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[noun pres-i-duh nt; adjective pri-seed-nt, pres-i-duh nt] /noun ˈprɛs ɪ dənt; adjective prɪˈsid nt, ˈprɛs ɪ dənt/
Law. a legal decision or form of proceeding serving as an authoritative rule or pattern in future similar or analogous cases.
any act, decision, or case that serves as a guide or justification for subsequent situations.
adjective, precedent
going or coming before; preceding; anterior.
Origin of precedent
1350-1400; (adj.) Middle English < Latin praecēdent- (stem of praecēdēns) present participle of praecēdere to go before, precede (see -ent); (noun) late Middle English, derivative of the adj.
Related forms
precedentless, adjective
nonprecedent, noun
nonprecedent, adjective
quasi-precedent, adjective
Can be confused
precedence, precedents, presidents. Unabridged
Based on the Random House Dictionary, © Random House, Inc. 2015.
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Examples from the Web for precedents
Contemporary Examples
Historical Examples
  • Its tenets and its methods were in flat contradiction to true American precedents.

    Stephen A. Douglas Allen Johnson
  • He ventured to declare—following the precedents—that she had treated him shamefully.

    Tristram of Blent Anthony Hope
  • He did no more than follow the precedents of his own and every surrounding nation.

  • These were chiefly well-meaning folks, not much given to the study of precedents.

    We Two Edna Lyall
  • For a partnership between colony and mother country there were no precedents.

    The Canadian Dominion Oscar D. Skelton
British Dictionary definitions for precedents


noun (ˈprɛsɪdənt)
(law) a judicial decision that serves as an authority for deciding a later case
an example or instance used to justify later similar occurrences
adjective (prɪˈsiːdənt; ˈprɛsɪdənt)
Collins English Dictionary - Complete & Unabridged 2012 Digital Edition
© William Collins Sons & Co. Ltd. 1979, 1986 © HarperCollins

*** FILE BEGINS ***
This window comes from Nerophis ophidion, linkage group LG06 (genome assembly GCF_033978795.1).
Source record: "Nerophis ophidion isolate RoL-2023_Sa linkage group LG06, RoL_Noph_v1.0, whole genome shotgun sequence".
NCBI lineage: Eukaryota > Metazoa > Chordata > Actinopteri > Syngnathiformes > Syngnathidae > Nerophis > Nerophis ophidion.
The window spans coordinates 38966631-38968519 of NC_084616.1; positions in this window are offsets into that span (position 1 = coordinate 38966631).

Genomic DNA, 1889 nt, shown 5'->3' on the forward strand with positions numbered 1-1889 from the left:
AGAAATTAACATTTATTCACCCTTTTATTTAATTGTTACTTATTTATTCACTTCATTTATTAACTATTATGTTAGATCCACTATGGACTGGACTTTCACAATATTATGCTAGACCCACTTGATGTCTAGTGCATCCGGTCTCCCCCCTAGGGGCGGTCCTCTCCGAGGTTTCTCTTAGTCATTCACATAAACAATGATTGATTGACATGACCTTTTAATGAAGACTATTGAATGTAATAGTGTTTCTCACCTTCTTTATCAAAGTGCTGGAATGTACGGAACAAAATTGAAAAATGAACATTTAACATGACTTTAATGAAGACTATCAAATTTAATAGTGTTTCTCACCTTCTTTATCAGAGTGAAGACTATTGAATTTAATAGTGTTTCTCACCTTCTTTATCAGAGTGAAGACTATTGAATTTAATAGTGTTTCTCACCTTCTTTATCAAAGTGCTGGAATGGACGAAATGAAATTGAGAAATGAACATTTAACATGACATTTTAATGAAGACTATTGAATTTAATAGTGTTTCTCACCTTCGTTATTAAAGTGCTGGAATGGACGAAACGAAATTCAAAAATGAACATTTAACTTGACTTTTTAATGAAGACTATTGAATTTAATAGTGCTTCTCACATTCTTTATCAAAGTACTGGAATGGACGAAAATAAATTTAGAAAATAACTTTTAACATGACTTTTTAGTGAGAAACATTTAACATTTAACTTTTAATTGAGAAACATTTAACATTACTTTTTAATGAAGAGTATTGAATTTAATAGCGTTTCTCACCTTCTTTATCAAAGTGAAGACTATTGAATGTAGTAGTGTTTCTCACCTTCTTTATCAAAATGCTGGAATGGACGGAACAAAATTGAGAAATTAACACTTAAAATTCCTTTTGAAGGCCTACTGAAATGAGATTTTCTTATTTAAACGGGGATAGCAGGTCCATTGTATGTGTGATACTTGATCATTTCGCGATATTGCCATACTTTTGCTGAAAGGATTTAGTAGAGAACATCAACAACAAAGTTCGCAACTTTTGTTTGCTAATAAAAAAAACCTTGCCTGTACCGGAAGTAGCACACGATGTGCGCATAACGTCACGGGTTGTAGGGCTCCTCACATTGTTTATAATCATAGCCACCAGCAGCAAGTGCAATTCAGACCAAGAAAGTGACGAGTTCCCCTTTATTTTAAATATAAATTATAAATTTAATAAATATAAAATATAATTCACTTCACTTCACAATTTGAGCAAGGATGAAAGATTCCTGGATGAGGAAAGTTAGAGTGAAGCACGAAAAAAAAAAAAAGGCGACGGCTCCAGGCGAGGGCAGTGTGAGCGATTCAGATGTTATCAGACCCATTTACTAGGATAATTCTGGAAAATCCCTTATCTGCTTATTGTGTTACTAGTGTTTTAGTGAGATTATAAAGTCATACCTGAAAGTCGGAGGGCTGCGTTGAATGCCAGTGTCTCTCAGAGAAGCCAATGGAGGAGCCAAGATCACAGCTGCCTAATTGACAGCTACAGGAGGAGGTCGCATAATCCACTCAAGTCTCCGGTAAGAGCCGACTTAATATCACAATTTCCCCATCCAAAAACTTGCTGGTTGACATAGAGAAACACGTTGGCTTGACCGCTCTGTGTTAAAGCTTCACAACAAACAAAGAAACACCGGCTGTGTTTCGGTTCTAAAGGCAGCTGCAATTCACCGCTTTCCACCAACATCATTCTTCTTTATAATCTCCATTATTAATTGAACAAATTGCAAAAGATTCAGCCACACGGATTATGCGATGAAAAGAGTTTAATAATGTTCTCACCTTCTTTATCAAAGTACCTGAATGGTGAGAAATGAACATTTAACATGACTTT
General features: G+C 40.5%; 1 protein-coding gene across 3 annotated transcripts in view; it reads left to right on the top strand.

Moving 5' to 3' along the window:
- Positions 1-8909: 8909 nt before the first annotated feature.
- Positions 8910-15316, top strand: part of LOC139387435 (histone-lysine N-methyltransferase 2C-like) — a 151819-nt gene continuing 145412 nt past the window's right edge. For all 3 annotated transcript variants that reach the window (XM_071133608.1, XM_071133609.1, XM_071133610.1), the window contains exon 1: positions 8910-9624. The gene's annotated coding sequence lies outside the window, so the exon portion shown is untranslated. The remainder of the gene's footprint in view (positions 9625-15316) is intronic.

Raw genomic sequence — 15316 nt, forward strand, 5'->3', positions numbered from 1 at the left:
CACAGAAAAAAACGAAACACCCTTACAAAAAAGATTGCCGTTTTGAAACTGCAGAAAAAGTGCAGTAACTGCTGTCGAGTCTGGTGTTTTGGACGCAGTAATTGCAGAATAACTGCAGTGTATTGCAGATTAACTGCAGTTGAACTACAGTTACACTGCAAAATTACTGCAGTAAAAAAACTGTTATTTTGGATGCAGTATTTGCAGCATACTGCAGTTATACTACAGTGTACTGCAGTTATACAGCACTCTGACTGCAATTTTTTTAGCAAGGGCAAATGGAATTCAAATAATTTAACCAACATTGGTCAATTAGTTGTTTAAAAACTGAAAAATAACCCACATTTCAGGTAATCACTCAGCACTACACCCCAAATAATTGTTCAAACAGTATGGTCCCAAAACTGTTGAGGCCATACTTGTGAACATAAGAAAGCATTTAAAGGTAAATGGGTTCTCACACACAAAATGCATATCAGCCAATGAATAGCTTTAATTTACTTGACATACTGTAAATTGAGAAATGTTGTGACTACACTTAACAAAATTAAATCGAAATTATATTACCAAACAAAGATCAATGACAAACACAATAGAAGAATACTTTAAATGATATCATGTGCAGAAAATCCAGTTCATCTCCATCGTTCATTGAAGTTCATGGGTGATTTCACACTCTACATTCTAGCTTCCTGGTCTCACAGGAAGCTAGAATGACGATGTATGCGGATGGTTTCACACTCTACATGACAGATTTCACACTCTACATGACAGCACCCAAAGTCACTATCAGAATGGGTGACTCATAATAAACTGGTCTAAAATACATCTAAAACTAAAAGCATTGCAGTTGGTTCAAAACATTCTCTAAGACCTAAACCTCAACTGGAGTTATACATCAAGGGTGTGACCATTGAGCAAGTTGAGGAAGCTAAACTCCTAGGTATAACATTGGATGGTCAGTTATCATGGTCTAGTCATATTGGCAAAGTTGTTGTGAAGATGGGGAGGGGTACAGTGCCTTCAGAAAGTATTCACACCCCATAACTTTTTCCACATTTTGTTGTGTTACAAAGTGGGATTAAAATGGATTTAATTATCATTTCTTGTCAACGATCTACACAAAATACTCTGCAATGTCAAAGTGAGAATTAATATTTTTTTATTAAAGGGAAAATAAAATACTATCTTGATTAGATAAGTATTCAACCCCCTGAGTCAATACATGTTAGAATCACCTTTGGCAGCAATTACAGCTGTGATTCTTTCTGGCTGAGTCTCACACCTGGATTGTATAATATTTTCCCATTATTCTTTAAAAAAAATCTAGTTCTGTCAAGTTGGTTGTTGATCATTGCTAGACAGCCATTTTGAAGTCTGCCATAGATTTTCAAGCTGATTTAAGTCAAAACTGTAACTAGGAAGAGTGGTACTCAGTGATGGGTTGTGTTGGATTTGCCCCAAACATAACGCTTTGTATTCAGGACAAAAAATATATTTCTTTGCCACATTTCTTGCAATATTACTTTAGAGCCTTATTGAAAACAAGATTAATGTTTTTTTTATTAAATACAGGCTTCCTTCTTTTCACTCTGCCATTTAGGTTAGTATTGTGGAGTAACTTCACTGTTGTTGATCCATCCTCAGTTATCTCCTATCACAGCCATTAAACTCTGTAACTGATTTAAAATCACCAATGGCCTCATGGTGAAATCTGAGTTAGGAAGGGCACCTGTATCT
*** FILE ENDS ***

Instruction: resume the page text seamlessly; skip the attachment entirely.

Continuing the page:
Publishers 1998, 2000, 2003, 2005, 2006, 2007, 2009, 2012
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Word Origin and History for precedents



early 15c., "case which may be taken as a rule in similar cases," from Middle French precedent, noun use of an adjective, from Latin praecedentum (nominative praecedens), present participle of praecedere "go before" (see precede). Meaning "thing or person that goes before another" is attested from mid-15c. As an adjective in English from c.1400. As a verb meaning "to furnish with a precedent" from 1610s, now only in past participle precedented.

Online Etymology Dictionary, © 2010 Douglas Harper
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precedents in Culture
precedent [(press-uh-duhnt)]

A previous ruling by a court that influences subsequent decisions in cases with similar issues.

The American Heritage® New Dictionary of Cultural Literacy, Third Edition
Copyright © 2005 by Houghton Mifflin Company.
Published by Houghton Mifflin Company. All rights reserved.
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Idioms and Phrases with precedents


The American Heritage® Idioms Dictionary
Copyright © 2002, 2001, 1995 by Houghton Mifflin Company. Published by Houghton Mifflin Company.
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